Get into a little “Hubble trouble” with this music video by NPR’s Adam Cole, aka Skunk Bear. Produced in honor of the 25th anniversary of the space telescope’s launch aboard Discovery STS-31 on April 24, 1990, the video is a parody of Iggy Azalea’s “Trouble” and, in my opinion, surpasses it astronomically.
(See what I did there?)
The 72-mile (116-km) -wide crater Adedin is seen at an oblique angle in this mosaic made from images acquired by NASA’s MESSENGER spacecraft. The angle highlights the crater’s central peak complex which surrounds a shallow depression that could have a volcanic origin, as well as fine cracks in the floor of its basin and a slumped and terraced section of its far wall. The crater was named after the Bangladeshi painter Zainul Abedin (1914-1976).
And I suggest you enjoy it – it will be one of the last images we see from MESSENGER!
After a brief period of silence (due to its position on the dwarf planet’s night side) NASA’s Dawn spacecraft is now sending back images from orbit around Ceres, revealing amazing details of its surface and giving another look at those mystery “bright spots” that have intrigued scientists since their discovery in 2003.
The animation above shows Ceres’ northern hemisphere as it rotated into the sunlight on April 14. The brightest bright spot can be seen in the crater at right – as Dawn was on approach earlier this year it resolved that spot into two distinct regions.
Scientists still aren’t sure exactly what those are, but soon Dawn will be getting an even better look.
Our Sun may be made up of 98% hydrogen and helium but the remaining two percent comprises many other elements, detectable by their unique absorption lines within the gamut of white light we receive on Earth. One of those elements is calcium, which exists in ionized form in relatively tiny amounts in the Sun’s chromosphere – but still enough to allow images to be made using special filters aligned to the wavelength of its absorption line. And this is precisely what photographer Alan Friedman did on April 12, 2015 when he captured the image above!
On Tuesday, April 14, SpaceX launched its Dragon cargo vehicle aboard a Falcon 9 rocket from Cape Canaveral, sending over two tons of supplies up to the crew of the ISS. While the launch was a success and everything went smoothly for Dragon’s CRS-6 mission (despite a single day’s launch delay due to weather) the experimental landing of the Falcon 9’s first stage onto SpaceX’s autonomous drone ship named “Just Read the Instructions” didn’t work out so well… as you will see in the video above.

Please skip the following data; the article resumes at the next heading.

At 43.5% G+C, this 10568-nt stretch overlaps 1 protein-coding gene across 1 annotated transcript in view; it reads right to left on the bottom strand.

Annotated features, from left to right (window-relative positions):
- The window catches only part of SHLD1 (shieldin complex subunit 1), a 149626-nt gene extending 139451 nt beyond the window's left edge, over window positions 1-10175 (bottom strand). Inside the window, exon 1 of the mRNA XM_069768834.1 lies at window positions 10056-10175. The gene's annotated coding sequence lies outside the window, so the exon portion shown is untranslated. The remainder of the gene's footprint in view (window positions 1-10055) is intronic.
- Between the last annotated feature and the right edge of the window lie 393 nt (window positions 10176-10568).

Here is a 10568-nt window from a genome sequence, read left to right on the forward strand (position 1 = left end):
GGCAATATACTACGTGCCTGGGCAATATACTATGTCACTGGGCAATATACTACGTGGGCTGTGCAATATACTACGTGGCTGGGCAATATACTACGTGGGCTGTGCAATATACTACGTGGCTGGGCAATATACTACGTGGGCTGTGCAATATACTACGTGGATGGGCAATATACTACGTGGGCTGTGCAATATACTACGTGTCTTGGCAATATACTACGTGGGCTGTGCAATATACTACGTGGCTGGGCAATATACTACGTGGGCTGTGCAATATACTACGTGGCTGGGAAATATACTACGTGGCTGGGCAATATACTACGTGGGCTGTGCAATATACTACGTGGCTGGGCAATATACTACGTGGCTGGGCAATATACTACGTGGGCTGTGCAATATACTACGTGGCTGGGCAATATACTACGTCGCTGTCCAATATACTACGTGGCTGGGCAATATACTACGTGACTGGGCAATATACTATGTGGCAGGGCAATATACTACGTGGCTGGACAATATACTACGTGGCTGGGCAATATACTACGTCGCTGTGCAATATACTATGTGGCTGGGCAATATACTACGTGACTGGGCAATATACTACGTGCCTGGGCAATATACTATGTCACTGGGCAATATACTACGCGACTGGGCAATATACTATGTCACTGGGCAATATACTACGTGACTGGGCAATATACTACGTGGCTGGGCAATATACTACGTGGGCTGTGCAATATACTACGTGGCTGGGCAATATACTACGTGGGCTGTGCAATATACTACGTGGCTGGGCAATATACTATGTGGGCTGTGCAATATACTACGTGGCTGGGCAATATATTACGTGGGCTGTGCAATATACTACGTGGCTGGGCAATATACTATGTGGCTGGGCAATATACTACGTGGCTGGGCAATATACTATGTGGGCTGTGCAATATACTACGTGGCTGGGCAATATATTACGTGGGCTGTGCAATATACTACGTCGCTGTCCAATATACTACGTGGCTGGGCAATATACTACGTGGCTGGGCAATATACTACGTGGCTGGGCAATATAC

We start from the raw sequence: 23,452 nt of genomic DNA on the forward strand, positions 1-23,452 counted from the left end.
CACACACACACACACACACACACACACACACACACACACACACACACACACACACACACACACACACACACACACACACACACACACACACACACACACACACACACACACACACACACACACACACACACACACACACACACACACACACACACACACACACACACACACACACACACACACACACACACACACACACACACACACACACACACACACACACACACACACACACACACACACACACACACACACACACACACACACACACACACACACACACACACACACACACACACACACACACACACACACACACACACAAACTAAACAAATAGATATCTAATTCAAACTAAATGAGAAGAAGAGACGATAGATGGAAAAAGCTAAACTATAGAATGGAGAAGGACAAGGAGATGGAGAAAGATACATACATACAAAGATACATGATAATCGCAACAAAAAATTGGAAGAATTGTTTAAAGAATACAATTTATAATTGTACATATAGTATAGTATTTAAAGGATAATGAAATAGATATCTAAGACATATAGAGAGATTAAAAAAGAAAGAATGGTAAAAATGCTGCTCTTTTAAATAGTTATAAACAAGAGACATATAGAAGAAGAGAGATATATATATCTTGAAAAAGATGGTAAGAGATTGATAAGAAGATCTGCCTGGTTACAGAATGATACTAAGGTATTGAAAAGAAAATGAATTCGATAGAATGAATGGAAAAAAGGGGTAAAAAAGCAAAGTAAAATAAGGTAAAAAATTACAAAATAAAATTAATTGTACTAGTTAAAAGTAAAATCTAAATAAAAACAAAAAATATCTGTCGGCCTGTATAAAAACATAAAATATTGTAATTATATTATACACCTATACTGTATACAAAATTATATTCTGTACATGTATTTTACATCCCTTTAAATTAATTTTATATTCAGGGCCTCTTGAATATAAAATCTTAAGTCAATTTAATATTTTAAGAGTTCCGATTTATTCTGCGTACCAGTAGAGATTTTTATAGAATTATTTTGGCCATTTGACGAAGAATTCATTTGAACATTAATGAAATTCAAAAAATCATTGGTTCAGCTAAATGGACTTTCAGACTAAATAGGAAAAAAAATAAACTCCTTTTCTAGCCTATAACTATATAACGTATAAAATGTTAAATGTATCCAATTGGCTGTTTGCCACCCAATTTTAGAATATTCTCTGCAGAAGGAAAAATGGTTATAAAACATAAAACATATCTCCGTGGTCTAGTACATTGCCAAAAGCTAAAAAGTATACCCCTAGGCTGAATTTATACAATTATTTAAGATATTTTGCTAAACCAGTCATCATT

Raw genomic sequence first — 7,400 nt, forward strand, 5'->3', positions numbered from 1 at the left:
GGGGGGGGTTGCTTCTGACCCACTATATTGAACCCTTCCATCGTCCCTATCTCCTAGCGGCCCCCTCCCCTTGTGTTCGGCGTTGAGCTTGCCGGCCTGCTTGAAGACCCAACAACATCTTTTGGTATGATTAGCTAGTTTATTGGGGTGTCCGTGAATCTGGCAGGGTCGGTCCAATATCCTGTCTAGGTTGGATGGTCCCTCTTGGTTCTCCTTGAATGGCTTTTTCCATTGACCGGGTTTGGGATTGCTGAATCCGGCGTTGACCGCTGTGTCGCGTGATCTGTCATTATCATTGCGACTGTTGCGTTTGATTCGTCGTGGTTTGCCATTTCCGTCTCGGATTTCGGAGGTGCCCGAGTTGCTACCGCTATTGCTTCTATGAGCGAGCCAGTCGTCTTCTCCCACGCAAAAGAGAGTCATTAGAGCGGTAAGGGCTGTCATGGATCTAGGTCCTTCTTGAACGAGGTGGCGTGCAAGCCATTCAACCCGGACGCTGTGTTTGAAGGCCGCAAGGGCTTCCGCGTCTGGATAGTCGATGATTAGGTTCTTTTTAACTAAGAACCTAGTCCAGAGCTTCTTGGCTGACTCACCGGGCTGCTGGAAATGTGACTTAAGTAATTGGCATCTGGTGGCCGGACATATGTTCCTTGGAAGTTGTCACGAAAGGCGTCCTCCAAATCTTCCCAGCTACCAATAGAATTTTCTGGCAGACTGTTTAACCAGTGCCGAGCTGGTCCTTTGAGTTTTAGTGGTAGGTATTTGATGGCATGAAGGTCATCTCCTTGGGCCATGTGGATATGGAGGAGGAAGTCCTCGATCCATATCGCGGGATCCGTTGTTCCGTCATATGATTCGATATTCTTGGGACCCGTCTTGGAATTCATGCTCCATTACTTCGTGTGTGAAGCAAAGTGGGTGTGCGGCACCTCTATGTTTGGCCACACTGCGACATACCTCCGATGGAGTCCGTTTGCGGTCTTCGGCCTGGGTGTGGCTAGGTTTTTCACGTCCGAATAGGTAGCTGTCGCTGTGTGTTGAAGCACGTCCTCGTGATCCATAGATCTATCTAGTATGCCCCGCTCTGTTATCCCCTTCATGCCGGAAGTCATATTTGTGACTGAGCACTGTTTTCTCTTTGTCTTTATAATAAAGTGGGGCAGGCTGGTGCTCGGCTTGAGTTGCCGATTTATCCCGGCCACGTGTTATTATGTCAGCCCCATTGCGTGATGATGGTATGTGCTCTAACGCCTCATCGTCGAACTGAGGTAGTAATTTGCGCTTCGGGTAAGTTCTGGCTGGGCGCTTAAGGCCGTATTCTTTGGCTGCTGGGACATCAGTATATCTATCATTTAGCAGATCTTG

UPDATE 4/16: Here’s video footage of the landing attempt from the deck of the ship. So close!
After the landing attempt SpaceX CEO Elon Musk tweeted “Rocket landed on droneship, but too hard for survival.” Yeah, now I see what he meant. It’s actually quite surreal to watch – definitely not something you see every day!
Still, it really wasn’t that far off (it did make it onto the ship!) and with a bit more tweaking this concept of a reusable first stage should soon become a reality for the company. It was only the second live attempt, after all, and SpaceX has six more launches to go in its CRS contract with NASA. CRS-7 is slated to launch on June 19…perhaps third time’s the charm?
Watch the launch of the CRS-6 mission below.
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We’re all used to seeing fantastic images of Saturn and its family of moons from NASA’s Cassini spacecraft, which has spent the last decade in orbit around the ringed world. But every now and then Cassini aims its cameras outwards, capturing images of the sky beyond Saturn – just like we might look up at the stars from here on Earth. And while it’s not designed to be a deep-space observatory like Hubble or Subaru (or even like a modest backyard telescope, really) Cassini can still resolve many of the same stars we can easily see in the night sky… and, on April 12, 2015, it spotted something much farther away: the Sombrero Galaxy (M104), 29 million light-years distant!
Coincidentally Cassini grabbed its image of M104 exactly five years after it was imaged with Japan’s Subaru Telescope, located atop Mauna Kea.